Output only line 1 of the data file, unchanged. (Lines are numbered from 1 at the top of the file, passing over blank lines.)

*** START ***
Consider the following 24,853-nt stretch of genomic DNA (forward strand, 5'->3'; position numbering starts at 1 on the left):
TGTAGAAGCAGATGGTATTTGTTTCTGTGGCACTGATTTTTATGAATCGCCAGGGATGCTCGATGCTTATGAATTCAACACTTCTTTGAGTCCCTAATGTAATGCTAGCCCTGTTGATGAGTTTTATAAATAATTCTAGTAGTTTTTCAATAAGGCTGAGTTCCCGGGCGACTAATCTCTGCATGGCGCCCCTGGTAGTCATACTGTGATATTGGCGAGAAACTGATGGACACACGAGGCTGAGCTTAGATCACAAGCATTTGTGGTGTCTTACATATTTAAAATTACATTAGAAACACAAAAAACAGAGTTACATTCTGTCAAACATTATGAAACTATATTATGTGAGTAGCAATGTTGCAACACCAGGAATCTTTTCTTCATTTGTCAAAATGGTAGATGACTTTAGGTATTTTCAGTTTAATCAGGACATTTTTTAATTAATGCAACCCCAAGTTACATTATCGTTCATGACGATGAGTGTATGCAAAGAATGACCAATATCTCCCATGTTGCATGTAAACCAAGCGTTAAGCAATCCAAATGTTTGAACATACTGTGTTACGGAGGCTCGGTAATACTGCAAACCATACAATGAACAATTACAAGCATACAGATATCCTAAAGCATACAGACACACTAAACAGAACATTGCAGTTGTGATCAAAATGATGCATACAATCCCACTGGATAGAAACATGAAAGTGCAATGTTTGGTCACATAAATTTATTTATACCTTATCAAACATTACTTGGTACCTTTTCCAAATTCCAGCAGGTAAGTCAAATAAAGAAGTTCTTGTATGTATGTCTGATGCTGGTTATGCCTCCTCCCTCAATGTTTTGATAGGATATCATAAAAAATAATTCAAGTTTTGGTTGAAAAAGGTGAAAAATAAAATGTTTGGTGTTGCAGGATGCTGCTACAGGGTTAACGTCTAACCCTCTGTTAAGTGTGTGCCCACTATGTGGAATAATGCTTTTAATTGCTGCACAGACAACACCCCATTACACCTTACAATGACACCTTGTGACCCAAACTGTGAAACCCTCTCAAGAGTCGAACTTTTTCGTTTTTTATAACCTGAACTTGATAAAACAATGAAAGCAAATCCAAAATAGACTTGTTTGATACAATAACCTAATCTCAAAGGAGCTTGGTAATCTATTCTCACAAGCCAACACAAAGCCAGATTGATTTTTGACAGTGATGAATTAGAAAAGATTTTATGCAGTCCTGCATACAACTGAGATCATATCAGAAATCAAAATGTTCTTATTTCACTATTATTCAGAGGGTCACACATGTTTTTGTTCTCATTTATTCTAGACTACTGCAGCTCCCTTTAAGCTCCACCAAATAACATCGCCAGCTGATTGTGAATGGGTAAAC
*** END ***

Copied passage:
Consider the following 24,853-nt stretch of genomic DNA (forward strand, 5'->3'; position numbering starts at 1 on the left):